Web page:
COUNTY AGENT GUY
Our little blue ball has completed another revolution around its local star, so it’s time to pause, look back and say, “Whoa! Where did that year go?”
This past year was stuffed with big league news, such as Minnesotan Bob Dylan winning the Nobel Prize for literature. Bob took a pass on accepting the award in person, which some saw as arrogance.
But I think Bob simply wanted to avoid any possible contact with lutefisk and thus opted not to visit Scandinavia in December.
Many major news outlets agree that the biggest story of the year was the release of my book, “Dear County Agent Guy.”
Well, OK. This may not have been a huge story everywhere. But it was certainly major news at our house.
One of the most pleasurable consequences of having a book published is going on a book tour. A person could scroll through the photos on my iPhone and get the impression that my wife and I did nothing but go, go, go.
We certainly went places, but getting there often involved a lot of sitting around at airports.
The book tour took us from the rarified air of the Colorado Rockies to the gumbo-thick humidity of midsummer Arkansas. We met many interesting and memorable people along the way, most of whose names we have forgotten because we are getting older and our memories aren’t what they used to be.
I decided to grab the book tour with both fists and enjoy the heck out of it, even though I still find it somewhat astonishing to be called an author. I’m just a dissipated dairyman noodling on a computer.
There were times when I felt like a hard-core carnivore at a vegan convention. For instance, I was invited to be on some discussion panels with other authors. Many of these writers were extremely educated and would utter things like, “As I was saying to my PhD English Lit class the other day, the quote, ‘To be or not to be’ should be considered with both an esoteric and intrinsic purview, taking into account the confabulations of egotistic asceticism.”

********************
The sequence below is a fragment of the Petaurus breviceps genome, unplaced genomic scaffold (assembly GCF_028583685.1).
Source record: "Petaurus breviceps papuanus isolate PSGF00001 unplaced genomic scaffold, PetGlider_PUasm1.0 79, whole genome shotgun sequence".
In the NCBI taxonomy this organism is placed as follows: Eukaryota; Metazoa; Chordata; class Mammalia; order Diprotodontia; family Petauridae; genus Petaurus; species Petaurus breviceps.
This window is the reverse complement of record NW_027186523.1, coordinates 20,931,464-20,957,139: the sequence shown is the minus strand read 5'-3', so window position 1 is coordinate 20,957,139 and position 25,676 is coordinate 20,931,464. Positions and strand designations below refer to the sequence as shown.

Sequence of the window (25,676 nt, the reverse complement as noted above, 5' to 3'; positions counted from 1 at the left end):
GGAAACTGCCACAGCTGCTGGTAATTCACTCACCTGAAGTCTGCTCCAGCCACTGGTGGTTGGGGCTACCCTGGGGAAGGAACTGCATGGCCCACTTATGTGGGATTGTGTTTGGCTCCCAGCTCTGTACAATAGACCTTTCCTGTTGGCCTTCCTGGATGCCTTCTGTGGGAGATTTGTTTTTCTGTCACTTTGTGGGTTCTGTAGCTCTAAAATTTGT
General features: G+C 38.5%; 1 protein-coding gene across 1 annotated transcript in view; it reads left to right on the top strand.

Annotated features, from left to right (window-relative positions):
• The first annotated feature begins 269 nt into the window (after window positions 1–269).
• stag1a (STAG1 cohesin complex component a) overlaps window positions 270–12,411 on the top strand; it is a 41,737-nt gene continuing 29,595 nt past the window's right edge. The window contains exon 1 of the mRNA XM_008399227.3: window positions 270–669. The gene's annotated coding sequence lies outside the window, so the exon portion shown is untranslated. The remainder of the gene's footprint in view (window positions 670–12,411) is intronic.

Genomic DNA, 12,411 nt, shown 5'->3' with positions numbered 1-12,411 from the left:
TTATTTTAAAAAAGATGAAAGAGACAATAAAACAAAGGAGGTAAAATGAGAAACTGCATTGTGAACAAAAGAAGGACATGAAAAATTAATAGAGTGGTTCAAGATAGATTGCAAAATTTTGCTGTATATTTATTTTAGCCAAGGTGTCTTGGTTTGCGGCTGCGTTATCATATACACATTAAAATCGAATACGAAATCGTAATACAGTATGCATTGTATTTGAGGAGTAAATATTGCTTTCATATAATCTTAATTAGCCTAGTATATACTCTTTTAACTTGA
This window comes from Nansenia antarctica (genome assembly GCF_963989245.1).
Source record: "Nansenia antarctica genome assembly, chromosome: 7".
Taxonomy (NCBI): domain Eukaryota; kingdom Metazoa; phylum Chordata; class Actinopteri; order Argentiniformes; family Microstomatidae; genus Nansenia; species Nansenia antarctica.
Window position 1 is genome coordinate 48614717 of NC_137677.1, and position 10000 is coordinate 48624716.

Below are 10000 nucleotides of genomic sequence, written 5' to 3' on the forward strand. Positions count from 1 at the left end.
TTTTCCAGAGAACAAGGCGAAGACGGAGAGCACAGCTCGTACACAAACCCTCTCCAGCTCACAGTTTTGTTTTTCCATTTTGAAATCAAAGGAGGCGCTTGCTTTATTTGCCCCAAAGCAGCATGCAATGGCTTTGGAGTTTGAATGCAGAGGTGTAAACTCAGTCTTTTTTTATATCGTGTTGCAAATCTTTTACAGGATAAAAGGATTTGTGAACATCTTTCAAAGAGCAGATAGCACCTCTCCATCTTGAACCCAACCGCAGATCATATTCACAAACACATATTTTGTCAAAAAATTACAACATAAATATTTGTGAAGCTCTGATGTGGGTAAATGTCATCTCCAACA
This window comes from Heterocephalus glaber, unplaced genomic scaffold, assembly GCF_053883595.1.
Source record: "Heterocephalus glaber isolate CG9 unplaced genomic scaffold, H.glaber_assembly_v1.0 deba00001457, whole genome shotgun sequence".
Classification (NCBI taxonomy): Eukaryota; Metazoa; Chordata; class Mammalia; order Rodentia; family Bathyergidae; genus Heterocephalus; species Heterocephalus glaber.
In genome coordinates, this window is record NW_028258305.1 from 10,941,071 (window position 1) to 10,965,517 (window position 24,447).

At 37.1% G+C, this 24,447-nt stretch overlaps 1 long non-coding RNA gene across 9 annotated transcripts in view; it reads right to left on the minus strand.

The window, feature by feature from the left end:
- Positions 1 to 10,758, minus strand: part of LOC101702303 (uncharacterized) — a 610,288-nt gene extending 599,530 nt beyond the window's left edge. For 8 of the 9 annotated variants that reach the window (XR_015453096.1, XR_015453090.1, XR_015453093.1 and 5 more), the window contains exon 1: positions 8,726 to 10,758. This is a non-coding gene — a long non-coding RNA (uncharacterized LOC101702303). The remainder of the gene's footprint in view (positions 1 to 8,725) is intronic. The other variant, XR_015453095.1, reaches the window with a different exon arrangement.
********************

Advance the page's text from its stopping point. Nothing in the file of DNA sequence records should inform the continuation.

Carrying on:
When my turn to speak came, all I could offer was, “I get a lot of inspiration when I go for a walk on our township gravel road with our dog, Sandy. I get even more inspired when our cat, Sparkles, comes along.”
At a book festival in Cincinnati we were situated next to author Teddy Kremer. Teddy, who was born with Down syndrome, was given the opportunity to be an honorary batboy for the Cincinnati Reds.
This led to national media exposure, being featured on a Topps baseball card and, with help from a co-author, Teddy’s book, “Stealing First.”
Throughout the festival, Teddy demonstrated levels of enthusiasm and aplomb one might normally associate with a television talk show host. He greeted passersby effusively and displayed an extraordinary talent for connecting with children.
It came as no surprise when Teddy sold all the books he brought with him that day.
My wife and I attended a number of book signing events over this past year. At some of them we were busier than a mosquito in a flyswatter testing facility; at others, we had to stave off boredom by counting the freckles on the backs of our hands.
One of the liveliest times we had was when I addressed the National Association of County Agricultural Agents convention in Little Rock, Arkansas. Numerous county agent guys and gals chatted with me following my talk and told me how much they enjoyed my presentation.
It’s a good thing this doesn’t happen on a regular basis or my head would soon swell to the size of a hot air balloon.
The organizers of the NACAA convention gave my wife and I bags of swag.
“Holy cow,” exclaimed my wife as she hefted her bag, “What’s in here, a brick?”
Yup. There was a commemorative brick shaped like the state of Arkansas at the bottom of our bags. Among the swag were bags of rice (Arkansas leads the nation in rice production) and shrink-wrapped sweet potatoes (because we are sweet people, I guess.)
“What are we going to do with it all?” asked my wife.
“Keep it!” I replied. “If we get stranded at the airport we can survive on sweet potatoes and rice. And if there’s a scramble to get seats on an outgoing flight, we can ‘accidentally’ drop the bricks on competing passengers’ toes, which would buy us enough time to sneak aboard the plane.”
All in all, we had had a very agreeable year. And on the outside chance that they are reading this, I have a message for the Nobel Committee: I love lutefisk.
Nelson is a freelance writer from Volga, S.D. Reach him by e-mail at email@example.com.
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